December 2020

You might have resented being told, “Go play with someone your own age” when you were young. Well, what goes round comes round, and past the age of 50, that can be pretty good advice. This month, I cover the Senior Golfers Association, a group that plays all over the world.  Also, some observations about the results of the Presidential election in the Southeast and a cost-of-living chart that may tax the assumptions of a few wannabe Floridians — all included this month.

f998b401 915a 43f4 a3c9 abfbe5979d42  Keowee Key, Salem, SC, Photo by Bill Koepnick

If Politics Matters in Your Search for a Golf Home…

As an unprecedented number of folks from the North search for homes in the South during a time of political divide in the country, many will be attempting to assess where the locals stand politically.  It is nearly impossible to divine the political tilt of any particular golf community since no figures are published, no board officials would answer such a question and because, frankly, people in golf communities tend to go along to get along.  I recall a conversation with one former client who lives in an upscale community in South Carolina. While on the golf course, he listened to some blatantly offensive remarks and decided not to confront the speaker for fear it could ruin his golf group — and perhaps bruise his knuckles. I suspect a lot of that goes on.

Every four years, I take a look at county-by-county voting in the Presidential election to discern any patterns in areas populated by golf communities.  The 2020 cycle, although the parties seemed more divided than ever, pretty much followed the patterns of 2008, 2012 and 2016.  Rural votes tended to go in the Republican direction, and urban votes tilted in the direction of the Democrats. In between it was a bit of a hodgepodge set of results. (There were a few exceptions here and there.)


Counties with Large Universities Typically Vote Democrat

It is certainly possible that the inherent politics of a particular golf community may not reflect the sentiments in the community outside its gates. But those who intend to get involved in the life of the community outside the gates may wonder about the political environment.  Take the following results with a grain of salt.

I can say that, pretty much without exception, any progressive-leaning couple who wants to live in a surrounding area of like-minded people should target areas that are home to large universities.  Almost exclusively, the surrounding counties voted Democrat.  For example, Albemarle County Virginia, home to the state’s university in Charlottesville, voted overwhelmingly for President-elect Biden, 66% to 32% for President Trump.  (I have rounded up and down to eliminate decimals.)  In Tallahassee, FL, home to that state’s university and in the otherwise red panhandle of the state, the results were similar, 64% to 35%, respectively.  Few counties showed a more skewed result than in Durham County North Carolina where Biden collected 80% of the vote; Durham is home to Duke University.  Next door in Orange County, home to Chapel Hill and the University of North Carolina, Biden won 75% of the vote.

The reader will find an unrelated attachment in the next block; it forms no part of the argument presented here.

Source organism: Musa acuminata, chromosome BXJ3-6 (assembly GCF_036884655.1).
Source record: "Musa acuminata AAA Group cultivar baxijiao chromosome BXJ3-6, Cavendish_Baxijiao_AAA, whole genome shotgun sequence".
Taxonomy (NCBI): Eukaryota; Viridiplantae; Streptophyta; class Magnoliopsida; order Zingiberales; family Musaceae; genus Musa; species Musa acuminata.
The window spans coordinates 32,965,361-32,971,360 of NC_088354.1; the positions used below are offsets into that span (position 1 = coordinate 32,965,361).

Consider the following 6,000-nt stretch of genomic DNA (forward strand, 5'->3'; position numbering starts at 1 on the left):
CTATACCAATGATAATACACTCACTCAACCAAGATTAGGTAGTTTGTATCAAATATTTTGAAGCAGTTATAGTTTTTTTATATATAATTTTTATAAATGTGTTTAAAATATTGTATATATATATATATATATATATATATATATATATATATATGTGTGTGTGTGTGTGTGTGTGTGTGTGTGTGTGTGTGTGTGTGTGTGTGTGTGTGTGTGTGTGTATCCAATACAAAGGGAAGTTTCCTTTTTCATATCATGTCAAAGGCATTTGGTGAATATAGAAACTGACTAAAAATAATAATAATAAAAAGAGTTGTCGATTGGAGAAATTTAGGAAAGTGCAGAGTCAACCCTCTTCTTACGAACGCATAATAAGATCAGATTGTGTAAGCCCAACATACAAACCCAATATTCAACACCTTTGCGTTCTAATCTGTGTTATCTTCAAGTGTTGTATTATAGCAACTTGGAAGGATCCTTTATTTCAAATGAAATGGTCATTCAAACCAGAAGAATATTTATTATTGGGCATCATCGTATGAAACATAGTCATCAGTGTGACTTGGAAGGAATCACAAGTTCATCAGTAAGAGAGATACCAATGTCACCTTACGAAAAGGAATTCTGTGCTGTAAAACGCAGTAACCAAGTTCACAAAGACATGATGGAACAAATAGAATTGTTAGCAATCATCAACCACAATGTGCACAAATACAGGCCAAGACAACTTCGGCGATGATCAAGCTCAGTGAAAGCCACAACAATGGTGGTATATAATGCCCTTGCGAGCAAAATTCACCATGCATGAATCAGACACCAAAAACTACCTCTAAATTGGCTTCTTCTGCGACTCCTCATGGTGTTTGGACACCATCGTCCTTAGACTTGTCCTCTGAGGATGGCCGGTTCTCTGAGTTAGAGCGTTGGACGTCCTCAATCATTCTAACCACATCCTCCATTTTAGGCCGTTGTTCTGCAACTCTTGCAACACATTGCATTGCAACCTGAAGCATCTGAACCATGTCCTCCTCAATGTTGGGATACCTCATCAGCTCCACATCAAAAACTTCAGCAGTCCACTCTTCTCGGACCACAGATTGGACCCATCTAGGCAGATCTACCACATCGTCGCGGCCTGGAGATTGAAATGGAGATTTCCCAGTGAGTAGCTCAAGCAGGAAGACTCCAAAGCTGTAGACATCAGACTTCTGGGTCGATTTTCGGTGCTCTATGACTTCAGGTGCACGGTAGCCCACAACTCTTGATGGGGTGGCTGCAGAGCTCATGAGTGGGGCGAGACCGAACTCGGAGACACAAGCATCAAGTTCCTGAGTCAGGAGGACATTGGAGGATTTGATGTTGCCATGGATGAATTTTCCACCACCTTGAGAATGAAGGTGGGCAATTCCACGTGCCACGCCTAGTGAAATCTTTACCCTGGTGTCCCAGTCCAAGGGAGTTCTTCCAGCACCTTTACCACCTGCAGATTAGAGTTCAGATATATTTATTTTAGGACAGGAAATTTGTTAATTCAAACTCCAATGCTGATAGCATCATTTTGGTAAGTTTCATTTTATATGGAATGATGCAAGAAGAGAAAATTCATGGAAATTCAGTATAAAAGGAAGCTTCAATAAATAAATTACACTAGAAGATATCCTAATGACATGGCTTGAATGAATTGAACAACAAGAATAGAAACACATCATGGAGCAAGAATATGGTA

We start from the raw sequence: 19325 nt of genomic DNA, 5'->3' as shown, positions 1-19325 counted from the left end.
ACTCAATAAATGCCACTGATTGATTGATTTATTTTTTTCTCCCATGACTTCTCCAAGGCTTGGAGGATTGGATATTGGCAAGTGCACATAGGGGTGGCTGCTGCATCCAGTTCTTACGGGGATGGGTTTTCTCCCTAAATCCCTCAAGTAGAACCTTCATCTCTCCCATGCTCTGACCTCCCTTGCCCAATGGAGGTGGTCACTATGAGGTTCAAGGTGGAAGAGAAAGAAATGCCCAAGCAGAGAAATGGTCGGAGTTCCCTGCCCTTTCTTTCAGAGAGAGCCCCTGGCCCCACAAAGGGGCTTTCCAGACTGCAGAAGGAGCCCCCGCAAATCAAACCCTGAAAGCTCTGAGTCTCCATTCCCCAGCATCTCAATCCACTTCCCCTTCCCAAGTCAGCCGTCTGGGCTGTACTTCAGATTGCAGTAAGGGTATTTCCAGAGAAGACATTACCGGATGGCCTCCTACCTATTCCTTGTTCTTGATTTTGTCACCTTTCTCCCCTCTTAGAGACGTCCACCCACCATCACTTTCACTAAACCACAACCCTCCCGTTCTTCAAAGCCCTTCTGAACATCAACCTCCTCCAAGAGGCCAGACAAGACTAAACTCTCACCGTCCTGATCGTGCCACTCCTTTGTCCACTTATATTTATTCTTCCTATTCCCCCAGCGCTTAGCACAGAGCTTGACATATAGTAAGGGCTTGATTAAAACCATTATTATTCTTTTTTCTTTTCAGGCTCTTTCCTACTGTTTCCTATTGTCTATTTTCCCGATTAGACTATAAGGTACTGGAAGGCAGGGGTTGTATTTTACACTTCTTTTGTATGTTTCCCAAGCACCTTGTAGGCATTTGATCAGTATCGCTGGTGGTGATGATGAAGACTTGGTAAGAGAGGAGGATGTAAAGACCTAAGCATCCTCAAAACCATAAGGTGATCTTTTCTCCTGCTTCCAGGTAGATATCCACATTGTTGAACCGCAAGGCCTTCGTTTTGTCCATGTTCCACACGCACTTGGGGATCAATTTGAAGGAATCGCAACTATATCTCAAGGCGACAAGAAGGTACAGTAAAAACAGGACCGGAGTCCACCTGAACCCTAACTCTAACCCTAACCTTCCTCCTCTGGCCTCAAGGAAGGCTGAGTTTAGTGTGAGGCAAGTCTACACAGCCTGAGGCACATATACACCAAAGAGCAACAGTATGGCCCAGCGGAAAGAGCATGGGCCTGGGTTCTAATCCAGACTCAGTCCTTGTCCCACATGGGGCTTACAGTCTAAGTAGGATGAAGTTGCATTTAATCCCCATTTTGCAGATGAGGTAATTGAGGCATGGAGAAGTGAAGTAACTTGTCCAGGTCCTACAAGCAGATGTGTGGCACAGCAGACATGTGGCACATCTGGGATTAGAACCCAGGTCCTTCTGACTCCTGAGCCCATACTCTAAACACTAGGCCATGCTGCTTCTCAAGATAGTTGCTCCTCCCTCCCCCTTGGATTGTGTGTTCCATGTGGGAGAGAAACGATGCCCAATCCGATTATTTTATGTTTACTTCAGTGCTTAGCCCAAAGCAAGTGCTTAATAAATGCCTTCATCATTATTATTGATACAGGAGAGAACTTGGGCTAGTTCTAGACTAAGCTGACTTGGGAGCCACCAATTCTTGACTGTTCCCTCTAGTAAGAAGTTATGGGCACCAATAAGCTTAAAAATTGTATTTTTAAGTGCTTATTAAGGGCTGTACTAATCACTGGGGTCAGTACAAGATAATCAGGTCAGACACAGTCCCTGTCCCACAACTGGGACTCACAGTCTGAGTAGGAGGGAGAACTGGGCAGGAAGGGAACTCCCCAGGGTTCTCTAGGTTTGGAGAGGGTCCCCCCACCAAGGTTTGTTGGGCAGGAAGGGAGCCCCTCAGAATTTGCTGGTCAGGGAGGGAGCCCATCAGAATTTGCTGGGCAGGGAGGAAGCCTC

Counties with Smaller Schools Vote Republican

Counties with smaller colleges and universities tilted toward the President.  In Beaufort County North Carolina (not to be confused with a county of the same name in South Carolina), voters went 63% to 37% for President Trump; the county seat of Greensboro is home to East Carolina University.  In Horry County South Carolina, which comprises much of the Myrtle Beach area and is home to Coastal Carolina University, the vote went 66% for President Trump and 33% for Biden.  In Greenville, where Furman University is located, the surrounding county voted 58% to 40% for the President.  One of the relatively few counties to vote for Biden in South Carolina — 56% to 43% — was Charleston County, home to Charleston, the College of Charleston and the numerous golf communities that surround the city.